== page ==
We have a beautiful expression in Filipino about a person described as “malalim” or deep. A radical is the truly deep person because he is rooted and grounded in his being who is God!
Anyone who truly recognizes Jesus Christ becomes a radical person too, a person of depth because he is rooted in God like the other thief hanging on the cross with Jesus.
See how the rulers or the elite like the priests and elders of Israel who sneered at Jesus: the more they poked fun on him as “the Christ of God”, the more they indict themselves of the grave crime of putting Jesus to death. Eventually at the death of Jesus, the Temple curtain would be torn from top to bottom to signal the end of temple worship and the start of worshipping God in “truth and spirit” in Christ.
The soldiers jeered Jesus too because they “know not what they were doing” because they were all pagans. But again, upon Christ’s death, we find one soldier there at the scene declaring “truly this is the Son of God.”
In any case, some members of Israel’s rulers and Roman soldiers eventually followed Jesus after the Resurrection to show us how the Cross is indeed the throne of Christ the King: it is also a door that opens anyone to conversion, to accept his reign and kingdom!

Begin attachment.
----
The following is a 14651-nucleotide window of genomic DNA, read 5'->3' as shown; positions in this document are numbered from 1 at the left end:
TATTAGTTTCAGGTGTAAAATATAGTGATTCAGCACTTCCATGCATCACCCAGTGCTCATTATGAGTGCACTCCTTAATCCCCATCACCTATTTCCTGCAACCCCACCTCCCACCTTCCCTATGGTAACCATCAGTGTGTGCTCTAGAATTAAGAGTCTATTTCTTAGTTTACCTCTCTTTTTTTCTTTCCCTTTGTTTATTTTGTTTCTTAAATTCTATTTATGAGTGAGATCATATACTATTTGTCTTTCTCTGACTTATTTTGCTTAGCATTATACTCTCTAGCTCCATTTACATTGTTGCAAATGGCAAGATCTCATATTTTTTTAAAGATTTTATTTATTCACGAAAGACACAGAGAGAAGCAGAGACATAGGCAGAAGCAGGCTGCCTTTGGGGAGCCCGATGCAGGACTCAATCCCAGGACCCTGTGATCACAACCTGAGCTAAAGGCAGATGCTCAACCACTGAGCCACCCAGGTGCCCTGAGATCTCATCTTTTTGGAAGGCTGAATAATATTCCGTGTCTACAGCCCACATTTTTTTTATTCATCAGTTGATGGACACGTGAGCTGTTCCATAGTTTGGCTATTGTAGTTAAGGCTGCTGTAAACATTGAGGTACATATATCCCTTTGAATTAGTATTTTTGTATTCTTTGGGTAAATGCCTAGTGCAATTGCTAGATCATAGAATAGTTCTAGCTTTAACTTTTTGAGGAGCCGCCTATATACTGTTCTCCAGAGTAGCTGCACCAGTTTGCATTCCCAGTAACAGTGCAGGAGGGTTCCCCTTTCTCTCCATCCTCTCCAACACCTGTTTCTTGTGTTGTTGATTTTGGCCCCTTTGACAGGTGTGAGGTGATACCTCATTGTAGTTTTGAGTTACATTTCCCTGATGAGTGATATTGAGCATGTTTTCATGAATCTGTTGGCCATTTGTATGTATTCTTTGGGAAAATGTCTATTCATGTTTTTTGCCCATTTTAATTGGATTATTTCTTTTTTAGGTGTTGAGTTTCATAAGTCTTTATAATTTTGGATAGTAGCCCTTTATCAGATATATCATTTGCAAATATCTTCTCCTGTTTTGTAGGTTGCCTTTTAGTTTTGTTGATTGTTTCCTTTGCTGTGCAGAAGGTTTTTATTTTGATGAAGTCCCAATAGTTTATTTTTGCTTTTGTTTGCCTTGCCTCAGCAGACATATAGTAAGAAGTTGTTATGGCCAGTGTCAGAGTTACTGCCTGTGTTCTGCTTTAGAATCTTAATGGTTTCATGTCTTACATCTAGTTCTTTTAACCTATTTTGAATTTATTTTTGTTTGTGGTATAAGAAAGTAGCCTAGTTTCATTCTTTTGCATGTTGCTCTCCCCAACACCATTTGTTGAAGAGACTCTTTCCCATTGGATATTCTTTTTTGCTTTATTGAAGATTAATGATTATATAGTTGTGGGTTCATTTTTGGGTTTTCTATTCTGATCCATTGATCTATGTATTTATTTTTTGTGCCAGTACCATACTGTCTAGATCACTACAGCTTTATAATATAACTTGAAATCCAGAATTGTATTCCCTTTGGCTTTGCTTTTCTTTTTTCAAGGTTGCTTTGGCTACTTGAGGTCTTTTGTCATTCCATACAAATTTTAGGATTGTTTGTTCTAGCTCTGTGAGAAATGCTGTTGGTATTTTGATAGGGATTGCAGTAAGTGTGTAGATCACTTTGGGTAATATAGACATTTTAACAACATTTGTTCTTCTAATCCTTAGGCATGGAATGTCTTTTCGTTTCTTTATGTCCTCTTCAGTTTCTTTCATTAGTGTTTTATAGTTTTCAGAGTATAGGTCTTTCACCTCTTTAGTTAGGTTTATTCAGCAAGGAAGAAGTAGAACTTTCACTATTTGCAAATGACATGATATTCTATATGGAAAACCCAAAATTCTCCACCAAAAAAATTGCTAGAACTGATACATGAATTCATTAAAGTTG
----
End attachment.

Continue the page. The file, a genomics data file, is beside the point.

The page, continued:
Most of all, the “good thief”, usually referred to as Dimas, shows us how at the cross any one can become radical like the Lord. While agonizing with Jesus on the cross, Dimas must have examined his life and got into his very core, his roots and realized that basic truth inside him was right there suffering also with him — Jesus whose name means “Yahweh saves”.
What is so surprising with his request from Jesus “to remember him he gets into his kingdom” is the fact that in the Old Testament, it is God who always remembers his people, remembers his promise, remembers his covenant.
Man always forgets God and his covenant that we always turn away from him to live in sin. But at the cross, the throne of Jesus our King, he enables us to remember our roots, our being children of God, our being loved and forgiven that we finally find our way back home.
And that home is God in eternity: “Today you shall be with me in Paradise.”
Every time we are at the cross, when we are getting through so many pains and sufferings, failures and disappointments, even darkness and sin, get into your roots – Jesus Christ – and you will never get lost.
Long before we got into all these crosses in life, remember Jesus was there first for us to suffer and die on his Cross. And that is why he is our King for he rose again so we can become like him in eternity. Amen.